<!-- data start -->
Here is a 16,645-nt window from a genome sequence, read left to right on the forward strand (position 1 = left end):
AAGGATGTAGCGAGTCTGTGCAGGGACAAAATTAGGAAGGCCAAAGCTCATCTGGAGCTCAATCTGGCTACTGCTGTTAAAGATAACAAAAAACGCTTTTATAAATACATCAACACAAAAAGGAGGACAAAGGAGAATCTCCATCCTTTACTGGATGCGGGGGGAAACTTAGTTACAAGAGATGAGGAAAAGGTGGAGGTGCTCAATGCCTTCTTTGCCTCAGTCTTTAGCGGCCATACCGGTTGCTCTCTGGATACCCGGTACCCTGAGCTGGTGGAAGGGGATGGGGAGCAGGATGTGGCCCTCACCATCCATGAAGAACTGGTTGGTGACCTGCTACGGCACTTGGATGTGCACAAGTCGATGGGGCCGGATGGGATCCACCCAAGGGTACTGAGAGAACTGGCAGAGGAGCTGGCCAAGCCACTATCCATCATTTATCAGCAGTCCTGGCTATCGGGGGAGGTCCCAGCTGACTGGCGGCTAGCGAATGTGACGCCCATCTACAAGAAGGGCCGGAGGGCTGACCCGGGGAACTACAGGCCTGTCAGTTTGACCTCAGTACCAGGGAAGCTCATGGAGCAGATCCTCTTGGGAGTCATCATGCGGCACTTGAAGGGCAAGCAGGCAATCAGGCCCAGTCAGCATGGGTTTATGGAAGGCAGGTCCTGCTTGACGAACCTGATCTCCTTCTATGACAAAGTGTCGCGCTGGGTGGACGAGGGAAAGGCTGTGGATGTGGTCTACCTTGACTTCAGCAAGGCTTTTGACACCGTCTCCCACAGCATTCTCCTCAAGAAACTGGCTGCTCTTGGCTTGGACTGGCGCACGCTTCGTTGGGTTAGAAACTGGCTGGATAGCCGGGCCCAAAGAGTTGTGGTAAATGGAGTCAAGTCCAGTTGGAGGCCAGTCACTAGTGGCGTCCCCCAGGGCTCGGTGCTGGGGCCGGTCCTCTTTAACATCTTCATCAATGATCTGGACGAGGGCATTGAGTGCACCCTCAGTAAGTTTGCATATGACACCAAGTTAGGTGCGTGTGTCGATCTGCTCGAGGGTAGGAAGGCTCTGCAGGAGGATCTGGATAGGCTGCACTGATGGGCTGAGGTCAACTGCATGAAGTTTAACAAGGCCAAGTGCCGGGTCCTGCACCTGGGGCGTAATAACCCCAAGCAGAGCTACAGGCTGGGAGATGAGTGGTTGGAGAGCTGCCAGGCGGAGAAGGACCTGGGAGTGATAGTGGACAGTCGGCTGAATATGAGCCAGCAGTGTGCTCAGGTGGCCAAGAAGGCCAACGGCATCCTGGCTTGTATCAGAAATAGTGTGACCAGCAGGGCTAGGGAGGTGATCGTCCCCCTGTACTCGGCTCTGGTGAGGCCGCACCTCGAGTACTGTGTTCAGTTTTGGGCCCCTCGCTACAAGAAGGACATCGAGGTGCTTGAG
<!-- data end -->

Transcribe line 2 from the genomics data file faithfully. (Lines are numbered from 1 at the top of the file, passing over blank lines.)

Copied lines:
AAGGATGTAGCGAGTCTGTGCAGGGACAAAATTAGGAAGGCCAAAGCTCATCTGGAGCTCAATCTGGCTACTGCTGTTAAAGATAACAAAAAACGCTTTTATAAATACATCAACACAAAAAGGAGGACAAAGGAGAATCTCCATCCTTTACTGGATGCGGGGGGAAACTTAGTTACAAGAGATGAGGAAAAGGTGGAGGTGCTCAATGCCTTCTTTGCCTCAGTCTTTAGCGGCCATACCGGTTGCTCTCTGGATACCCGGTACCCTGAGCTGGTGGAAGGGGATGGGGAGCAGGATGTGGCCCTCACCATCCATGAAGAACTGGTTGGTGACCTGCTACGGCACTTGGATGTGCACAAGTCGATGGGGCCGGATGGGATCCACCCAAGGGTACTGAGAGAACTGGCAGAGGAGCTGGCCAAGCCACTATCCATCATTTATCAGCAGTCCTGGCTATCGGGGGAGGTCCCAGCTGACTGGCGGCTAGCGAATGTGACGCCCATCTACAAGAAGGGCCGGAGGGCTGACCCGGGGAACTACAGGCCTGTCAGTTTGACCTCAGTACCAGGGAAGCTCATGGAGCAGATCCTCTTGGGAGTCATCATGCGGCACTTGAAGGGCAAGCAGGCAATCAGGCCCAGTCAGCATGGGTTTATGGAAGGCAGGTCCTGCTTGACGAACCTGATCTCCTTCTATGACAAAGTGTCGCGCTGGGTGGACGAGGGAAAGGCTGTGGATGTGGTCTACCTTGACTTCAGCAAGGCTTTTGACACCGTCTCCCACAGCATTCTCCTCAAGAAACTGGCTGCTCTTGGCTTGGACTGGCGCACGCTTCGTTGGGTTAGAAACTGGCTGGATAGCCGGGCCCAAAGAGTTGTGGTAAATGGAGTCAAGTCCAGTTGGAGGCCAGTCACTAGTGGCGTCCCCCAGGGCTCGGTGCTGGGGCCGGTCCTCTTTAACATCTTCATCAATGATCTGGACGAGGGCATTGAGTGCACCCTCAGTAAGTTTGCATATGACACCAAGTTAGGTGCGTGTGTCGATCTGCTCGAGGGTAGGAAGGCTCTGCAGGAGGATCTGGATAGGCTGCACTGATGGGCTGAGGTCAACTGCATGAAGTTTAACAAGGCCAAGTGCCGGGTCCTGCACCTGGGGCGTAATAACCCCAAGCAGAGCTACAGGCTGGGAGATGAGTGGTTGGAGAGCTGCCAGGCGGAGAAGGACCTGGGAGTGATAGTGGACAGTCGGCTGAATATGAGCCAGCAGTGTGCTCAGGTGGCCAAGAAGGCCAACGGCATCCTGGCTTGTATCAGAAATAGTGTGACCAGCAGGGCTAGGGAGGTGATCGTCCCCCTGTACTCGGCTCTGGTGAGGCCGCACCTCGAGTACTGTGTTCAGTTTTGGGCCCCTCGCTACAAGAAGGACATCGAGGTGCTTGAG